Under Australian law, rights to petroleum are owned or held by governments but assigned to private interests under arrangements set out in legislation.
Australian governments neither undertake petroleum projects nor engage in commercial petroleum exploration or development. The private sector initiates exploration and development; the government's roles in relation to the petroleum sector are to:
- establish the macroeconomic environment (broad economic policy);
- provide a regulatory framework for exploration, development, safety, environmental assessment and revenue collection;
- reduce commercial risk in petroleum exploration by collecting and disseminating geoscientific information; and
- investigate ways to remove impediments to industry competitiveness.
In the Australian federal system, both the national government (the Australian Government) and the State and Territory governments have important roles affecting petroleum exploration and development:
- the Australian Government is responsible for broad economic policy and international matters, including personal and company income tax, interest rates, the overall level of government spending, foreign investment guidelines, trade and customs, commercial corporations and international agreements;
- beyond the coastal waters (seaward of the first three nautical miles of the territorial sea) to the outer limits of Australia's continental shelf, petroleum rights are held by the Australian Government, but day-to-day administration is carried out jointly with the relevant adjacent State or Territory; and
- onshore and in coastal waters (effectively the first three nautical miles from the coastline), the States and Territories own and allocate petroleum rights, administer petroleum operations, including occupational health and safety, and collect royalties on petroleum produced.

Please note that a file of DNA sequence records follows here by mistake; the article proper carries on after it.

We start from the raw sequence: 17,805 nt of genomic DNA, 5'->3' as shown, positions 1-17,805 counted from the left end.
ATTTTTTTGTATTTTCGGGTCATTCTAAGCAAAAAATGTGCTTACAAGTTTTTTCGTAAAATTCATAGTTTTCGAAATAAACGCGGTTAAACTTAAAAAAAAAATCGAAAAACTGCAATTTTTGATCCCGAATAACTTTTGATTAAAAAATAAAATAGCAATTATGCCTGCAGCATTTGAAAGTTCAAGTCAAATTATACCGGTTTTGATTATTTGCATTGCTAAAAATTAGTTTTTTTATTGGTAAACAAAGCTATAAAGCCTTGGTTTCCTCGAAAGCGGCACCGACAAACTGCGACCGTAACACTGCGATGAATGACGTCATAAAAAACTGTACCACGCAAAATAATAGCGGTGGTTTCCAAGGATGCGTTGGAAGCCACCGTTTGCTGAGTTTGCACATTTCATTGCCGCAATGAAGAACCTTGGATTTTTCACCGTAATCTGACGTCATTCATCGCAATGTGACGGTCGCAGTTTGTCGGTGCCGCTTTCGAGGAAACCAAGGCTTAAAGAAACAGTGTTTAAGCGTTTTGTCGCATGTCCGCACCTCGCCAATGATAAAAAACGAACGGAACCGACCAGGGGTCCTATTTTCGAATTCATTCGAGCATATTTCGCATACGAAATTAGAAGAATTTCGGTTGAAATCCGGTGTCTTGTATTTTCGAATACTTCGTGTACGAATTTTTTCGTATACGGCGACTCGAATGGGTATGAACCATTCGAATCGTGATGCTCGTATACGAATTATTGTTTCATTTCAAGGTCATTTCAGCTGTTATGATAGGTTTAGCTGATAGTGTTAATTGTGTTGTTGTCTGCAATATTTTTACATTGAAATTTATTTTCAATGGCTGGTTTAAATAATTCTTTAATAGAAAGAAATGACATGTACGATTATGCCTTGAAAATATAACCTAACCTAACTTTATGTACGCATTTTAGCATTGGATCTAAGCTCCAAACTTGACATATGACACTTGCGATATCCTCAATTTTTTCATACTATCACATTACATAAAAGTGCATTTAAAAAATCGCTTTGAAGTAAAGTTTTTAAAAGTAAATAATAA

Because of their shared interest in the contribution of the petroleum sector to national economic wellbeing, the Australian and State and Territory governments hold regular formal consultations, through the Ministerial Council on Mineral and Petroleum Resources. They do this with a view to ensuring coordination of policy and regulatory requirements in a wide range of areas, as described later in the next section.
Petroleum exploration and development in the Timor Sea Joint Petroleum Development Area (JPDA) is governed by a Treaty which came into force on 2 April 2003 (further details are available in the "Timor Sea Joint Petroleum Development Area" chapter of this publication). Acreage in the JPDA is managed by the Designated Authority, within the Timor-Leste National Petroleum Authority, and conditions vary from the administrative arrangements described elsewhere in this publication.